Here's another article, long and detailed, about robot personal attendants for elderly people:Meet Your Robot Caretaker
I was a little surprised that the first paragraph suggests those machines will be a common household convenience in "four or five decades." I'd have imagined their becoming a reality sooner, considering that robots able to perform some of the necessary tasks already exist. The article mentions several other countries besides Japan where such devices are now commercially available.
The article enumerates some of the potential advantages of robot health care aides: (1) There's no risk of personality conflicts, as may develop between even the most well-intentioned people. (2) Automatons don't need time off. (3) They don't get tired, confused, sick, or sloppy. (4) They can take the place of human workers in low-paid, often physically grueling jobs. (4) Automatons are far less likely to make mistakes, being "programmed to be consistent and reliable." (5) In case of error, they can correct the problem with no emotional upheaval to cloud their judgment or undermine the client-caretaker relationship. (6) The latter point relates to an actual advantage many prospective clients see in having nonhuman health aides; there's no worry about hurting a robot's feelings. (7) Likewise, having a machine instead of a live person to perform intimate physical care, such as bathing, would avoid embarrassment.
Contrary to hypothetical objections that health-care robots would deprive human aides of work, one expert suggests that "robots handling these tasks would free humans to do other, more important work, the kind only humans can do: 'How awesome would it be for the home healthcare nurse to play games, discuss TV shows, take them outside for fresh air, take them to get their hair done, instead of mundane tasks?'” Isolated old people need "human connection" that, so far, robots can't provide. The article does, however, go on to discuss future possibilities of emotional bonding with robots and speculates about the optimal appearances of robotic home health workers. A robot designed to take blood pressure, administer medication, etc. should have a shape that inspires confidence. On the other hand, it shouldn't look so human as to fall into the uncanny valley.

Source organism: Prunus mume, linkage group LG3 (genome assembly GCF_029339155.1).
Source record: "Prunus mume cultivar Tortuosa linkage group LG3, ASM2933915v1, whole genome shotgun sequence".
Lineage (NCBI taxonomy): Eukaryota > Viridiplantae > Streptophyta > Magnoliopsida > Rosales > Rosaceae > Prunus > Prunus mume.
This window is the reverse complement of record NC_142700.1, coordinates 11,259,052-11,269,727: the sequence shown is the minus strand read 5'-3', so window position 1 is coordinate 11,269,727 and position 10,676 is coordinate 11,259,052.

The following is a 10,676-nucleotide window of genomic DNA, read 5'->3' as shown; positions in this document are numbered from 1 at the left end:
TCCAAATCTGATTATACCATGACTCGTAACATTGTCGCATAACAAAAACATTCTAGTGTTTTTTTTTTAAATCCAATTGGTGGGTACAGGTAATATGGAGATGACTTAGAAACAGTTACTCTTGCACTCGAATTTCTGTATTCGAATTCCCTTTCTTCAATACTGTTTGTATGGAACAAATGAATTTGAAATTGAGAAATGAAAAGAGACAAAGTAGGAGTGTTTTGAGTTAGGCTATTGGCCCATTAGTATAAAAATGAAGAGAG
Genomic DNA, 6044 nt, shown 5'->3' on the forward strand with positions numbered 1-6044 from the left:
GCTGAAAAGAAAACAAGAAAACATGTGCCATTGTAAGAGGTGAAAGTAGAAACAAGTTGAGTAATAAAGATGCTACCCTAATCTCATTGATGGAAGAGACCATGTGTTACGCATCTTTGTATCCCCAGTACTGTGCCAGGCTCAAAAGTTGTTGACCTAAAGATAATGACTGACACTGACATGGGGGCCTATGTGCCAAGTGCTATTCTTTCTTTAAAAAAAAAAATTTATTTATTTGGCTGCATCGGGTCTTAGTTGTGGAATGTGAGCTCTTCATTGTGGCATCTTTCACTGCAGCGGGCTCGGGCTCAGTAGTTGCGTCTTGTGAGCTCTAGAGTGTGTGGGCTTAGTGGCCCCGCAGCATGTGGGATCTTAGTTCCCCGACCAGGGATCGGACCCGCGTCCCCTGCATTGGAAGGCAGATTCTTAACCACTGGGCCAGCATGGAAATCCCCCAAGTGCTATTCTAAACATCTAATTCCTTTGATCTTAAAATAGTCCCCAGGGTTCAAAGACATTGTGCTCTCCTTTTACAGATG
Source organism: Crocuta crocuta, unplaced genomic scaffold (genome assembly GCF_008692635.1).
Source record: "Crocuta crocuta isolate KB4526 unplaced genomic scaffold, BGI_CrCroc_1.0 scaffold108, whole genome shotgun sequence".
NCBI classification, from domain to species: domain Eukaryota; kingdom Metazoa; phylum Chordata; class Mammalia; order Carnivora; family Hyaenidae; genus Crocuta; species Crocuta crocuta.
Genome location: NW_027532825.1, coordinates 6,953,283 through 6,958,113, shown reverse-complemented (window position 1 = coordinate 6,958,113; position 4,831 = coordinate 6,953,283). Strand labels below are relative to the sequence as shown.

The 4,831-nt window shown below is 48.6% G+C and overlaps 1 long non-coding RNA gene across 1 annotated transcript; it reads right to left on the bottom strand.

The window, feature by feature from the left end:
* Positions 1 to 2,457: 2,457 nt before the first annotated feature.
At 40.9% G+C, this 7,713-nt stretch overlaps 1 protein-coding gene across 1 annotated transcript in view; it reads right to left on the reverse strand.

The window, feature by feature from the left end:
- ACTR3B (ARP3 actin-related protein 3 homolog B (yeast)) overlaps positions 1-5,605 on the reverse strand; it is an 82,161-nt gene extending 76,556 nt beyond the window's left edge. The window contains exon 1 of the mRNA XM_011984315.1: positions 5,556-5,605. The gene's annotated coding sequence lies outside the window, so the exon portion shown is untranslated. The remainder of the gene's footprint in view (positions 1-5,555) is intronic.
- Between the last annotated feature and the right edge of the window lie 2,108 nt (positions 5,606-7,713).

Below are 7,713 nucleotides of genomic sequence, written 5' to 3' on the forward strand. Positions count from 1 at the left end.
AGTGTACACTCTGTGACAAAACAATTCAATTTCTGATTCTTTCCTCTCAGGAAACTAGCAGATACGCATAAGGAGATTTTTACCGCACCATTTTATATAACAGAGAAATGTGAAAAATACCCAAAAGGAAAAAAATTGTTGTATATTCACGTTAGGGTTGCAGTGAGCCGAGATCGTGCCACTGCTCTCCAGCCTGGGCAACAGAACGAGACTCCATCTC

As far as "bonding" is concerned, the article points out that "for most people, connections to artificial intelligence or even mechanical objects can happen without even trying." The prospect of more lifelike robots and deeper bonding, however, raises another question: Would clients come to think of the automaton as so person-like that some of the robotic advantages listed above might be negated? I'm reminded of Ray Bradbury's classic story about a robot grandmother who wins the love of a family of motherless children, "I Sing the Body Electric"; one child fears losing the "grandmother" in death, like her biological mother.
Margaret L. CarterCarter's Crypt